16 I have spread my couch with coverings,
colored linens from Egyptian linen;
17 I have perfumed my bed with myrrh, aloes, and cinnamon.
18 Come, let us take our fill of love till morning;
let us delight ourselves with love. 19 For my husband is not at home;
he has gone on a long journey;
20 he took a bag of money with him;
at full moon he will come home.”
21 With much seductive speech she persuades him;
with her smooth talk she compels him.
22 All at once he follows her,
as an ox goes to the slaughter,
or as a stag is caught fast
23 till an arrow pierces its liver;
as a bird rushes into a snare;
he does not know that it will cost him his life.
24 And now, O sons, listen to me,
and be attentive to the words of my mouth.
25 Let not your heart turn aside to her ways;
do not stray into her paths,
26 for many a victim has she laid low,
and all her slain are a mighty throng.
27 Her house is the way to Sheol,
going down to the chambers of death.
The smooth talker lures her victim in with promises of exotic and erotic adventure (16-17), of love (18), and of safety (19-20). However exciting the adventure may be to the fool, love certainly has nothing to do with her designs. It is a momentary illusion that leads to devastation.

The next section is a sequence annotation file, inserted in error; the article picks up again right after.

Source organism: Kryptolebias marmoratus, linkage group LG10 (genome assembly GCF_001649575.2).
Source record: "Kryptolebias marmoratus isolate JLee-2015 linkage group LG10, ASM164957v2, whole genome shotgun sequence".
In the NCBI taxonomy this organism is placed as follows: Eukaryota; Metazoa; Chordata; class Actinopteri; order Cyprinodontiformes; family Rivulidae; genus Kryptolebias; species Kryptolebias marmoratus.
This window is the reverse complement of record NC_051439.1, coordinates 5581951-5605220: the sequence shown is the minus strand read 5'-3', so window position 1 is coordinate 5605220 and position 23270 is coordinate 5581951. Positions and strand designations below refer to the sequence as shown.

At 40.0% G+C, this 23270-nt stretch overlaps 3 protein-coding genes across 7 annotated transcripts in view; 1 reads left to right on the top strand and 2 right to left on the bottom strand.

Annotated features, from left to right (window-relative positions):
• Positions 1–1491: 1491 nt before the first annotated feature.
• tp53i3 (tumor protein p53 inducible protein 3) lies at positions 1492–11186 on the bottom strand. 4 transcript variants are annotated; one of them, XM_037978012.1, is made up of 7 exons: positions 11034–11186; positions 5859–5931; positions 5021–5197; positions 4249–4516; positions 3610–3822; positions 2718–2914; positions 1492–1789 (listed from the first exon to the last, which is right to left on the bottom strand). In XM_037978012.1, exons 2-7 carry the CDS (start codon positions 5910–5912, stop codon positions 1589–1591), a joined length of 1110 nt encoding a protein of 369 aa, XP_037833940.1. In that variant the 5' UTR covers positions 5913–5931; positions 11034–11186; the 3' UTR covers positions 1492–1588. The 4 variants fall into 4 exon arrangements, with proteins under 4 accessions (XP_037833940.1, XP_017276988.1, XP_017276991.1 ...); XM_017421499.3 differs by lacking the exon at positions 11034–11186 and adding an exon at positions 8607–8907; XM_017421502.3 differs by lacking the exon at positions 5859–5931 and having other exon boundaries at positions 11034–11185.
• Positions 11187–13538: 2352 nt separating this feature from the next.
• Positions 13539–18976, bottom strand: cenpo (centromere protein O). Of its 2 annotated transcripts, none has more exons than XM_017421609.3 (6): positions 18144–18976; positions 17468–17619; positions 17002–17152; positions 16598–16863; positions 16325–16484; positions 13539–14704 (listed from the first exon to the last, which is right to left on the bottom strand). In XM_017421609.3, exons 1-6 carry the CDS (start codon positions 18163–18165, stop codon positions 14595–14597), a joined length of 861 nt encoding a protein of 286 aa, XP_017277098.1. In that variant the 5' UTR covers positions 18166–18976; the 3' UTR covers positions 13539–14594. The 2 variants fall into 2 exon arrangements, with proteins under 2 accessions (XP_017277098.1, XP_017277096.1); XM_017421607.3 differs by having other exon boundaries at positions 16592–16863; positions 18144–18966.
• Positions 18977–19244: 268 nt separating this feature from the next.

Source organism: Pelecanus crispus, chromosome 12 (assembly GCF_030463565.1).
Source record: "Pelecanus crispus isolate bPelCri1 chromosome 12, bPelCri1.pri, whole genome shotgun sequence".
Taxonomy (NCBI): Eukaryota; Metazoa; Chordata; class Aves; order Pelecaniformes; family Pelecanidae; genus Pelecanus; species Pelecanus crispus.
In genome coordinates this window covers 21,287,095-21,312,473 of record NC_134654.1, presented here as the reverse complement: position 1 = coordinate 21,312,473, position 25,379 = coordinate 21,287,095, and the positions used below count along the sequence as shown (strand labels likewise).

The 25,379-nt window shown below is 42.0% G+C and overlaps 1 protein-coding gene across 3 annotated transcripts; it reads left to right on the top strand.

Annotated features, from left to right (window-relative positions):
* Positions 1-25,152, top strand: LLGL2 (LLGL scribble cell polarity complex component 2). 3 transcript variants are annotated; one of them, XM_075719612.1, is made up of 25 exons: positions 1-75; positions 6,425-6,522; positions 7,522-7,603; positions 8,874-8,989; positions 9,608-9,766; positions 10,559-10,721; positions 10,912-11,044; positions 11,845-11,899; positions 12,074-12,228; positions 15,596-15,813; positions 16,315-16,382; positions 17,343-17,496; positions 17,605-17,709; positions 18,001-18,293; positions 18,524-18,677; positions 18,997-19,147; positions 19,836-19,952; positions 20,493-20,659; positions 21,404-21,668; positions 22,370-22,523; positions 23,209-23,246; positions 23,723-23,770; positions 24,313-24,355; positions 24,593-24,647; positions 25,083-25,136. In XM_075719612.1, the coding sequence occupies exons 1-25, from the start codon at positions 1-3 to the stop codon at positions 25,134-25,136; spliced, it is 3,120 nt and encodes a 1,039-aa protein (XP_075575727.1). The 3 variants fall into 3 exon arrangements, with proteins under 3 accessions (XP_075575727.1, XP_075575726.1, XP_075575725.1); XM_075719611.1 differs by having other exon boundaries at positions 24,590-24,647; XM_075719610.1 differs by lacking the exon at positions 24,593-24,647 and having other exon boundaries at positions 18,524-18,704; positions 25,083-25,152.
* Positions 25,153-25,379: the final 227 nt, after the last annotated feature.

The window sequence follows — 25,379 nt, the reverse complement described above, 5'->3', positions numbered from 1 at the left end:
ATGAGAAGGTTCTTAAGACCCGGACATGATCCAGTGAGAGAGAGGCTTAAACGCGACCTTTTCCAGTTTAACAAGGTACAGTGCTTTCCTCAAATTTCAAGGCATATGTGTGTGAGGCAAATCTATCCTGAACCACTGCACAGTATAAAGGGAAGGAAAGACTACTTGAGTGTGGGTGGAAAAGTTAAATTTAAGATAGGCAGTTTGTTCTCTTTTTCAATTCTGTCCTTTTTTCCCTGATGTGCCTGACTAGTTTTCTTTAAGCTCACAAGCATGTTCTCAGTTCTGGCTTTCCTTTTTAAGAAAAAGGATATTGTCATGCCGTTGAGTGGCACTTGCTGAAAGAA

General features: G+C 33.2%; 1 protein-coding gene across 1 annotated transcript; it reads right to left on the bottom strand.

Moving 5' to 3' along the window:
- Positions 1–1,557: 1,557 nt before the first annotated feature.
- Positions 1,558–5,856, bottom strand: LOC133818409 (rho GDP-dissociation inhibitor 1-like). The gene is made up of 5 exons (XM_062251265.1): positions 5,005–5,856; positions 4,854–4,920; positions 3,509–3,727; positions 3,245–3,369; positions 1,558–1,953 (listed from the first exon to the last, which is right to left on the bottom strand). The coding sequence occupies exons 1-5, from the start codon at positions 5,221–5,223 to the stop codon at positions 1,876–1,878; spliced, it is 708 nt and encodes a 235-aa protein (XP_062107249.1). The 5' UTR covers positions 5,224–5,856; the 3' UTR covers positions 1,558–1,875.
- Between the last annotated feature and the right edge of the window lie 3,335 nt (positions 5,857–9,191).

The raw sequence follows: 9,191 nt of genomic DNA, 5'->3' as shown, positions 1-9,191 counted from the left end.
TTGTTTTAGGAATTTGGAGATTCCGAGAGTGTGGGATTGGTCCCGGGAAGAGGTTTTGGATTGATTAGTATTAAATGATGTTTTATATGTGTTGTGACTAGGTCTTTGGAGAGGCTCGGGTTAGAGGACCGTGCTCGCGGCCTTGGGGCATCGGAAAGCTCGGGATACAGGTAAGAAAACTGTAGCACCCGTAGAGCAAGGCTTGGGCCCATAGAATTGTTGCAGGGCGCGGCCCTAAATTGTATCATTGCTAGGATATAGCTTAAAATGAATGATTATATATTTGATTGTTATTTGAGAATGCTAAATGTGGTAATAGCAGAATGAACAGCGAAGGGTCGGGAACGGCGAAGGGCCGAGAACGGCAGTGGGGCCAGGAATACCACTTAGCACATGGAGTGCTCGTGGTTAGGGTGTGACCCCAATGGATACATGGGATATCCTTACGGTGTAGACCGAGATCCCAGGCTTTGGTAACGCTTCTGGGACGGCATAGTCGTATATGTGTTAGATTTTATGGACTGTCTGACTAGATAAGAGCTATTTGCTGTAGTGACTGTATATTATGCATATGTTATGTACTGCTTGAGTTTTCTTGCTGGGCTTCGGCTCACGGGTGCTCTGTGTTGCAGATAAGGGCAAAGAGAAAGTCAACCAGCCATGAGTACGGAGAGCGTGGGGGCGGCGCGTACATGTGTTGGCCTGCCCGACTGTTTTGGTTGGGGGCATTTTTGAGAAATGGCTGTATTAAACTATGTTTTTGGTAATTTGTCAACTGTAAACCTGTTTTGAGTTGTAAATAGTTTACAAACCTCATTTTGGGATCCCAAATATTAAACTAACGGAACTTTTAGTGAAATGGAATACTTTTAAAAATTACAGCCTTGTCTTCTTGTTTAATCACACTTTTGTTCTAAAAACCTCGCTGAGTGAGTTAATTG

The assurance that the husband is away is not only a comforting thought for one’s safety, but adds to the pleasure of the fool thinking that he is making a fool of another man. At no other instance is a fool’s folly so evident as when he thinks he is outwitting another person. As 21-23 make clear, he is merely setting himself up for his own entrapment.
The answer for us all is not to become wise enough to outwit the forbidden woman. The teacher does not counsel his sons how to debate the woman nor how to instruct her. He tells them to turn away from her altogether. The simpleton in this chapter walked into his own trap by knowingly walking to where the forbidden women lived. Walk away from smooth talk. Do not answer it; do not try to reason with it. Walk away.
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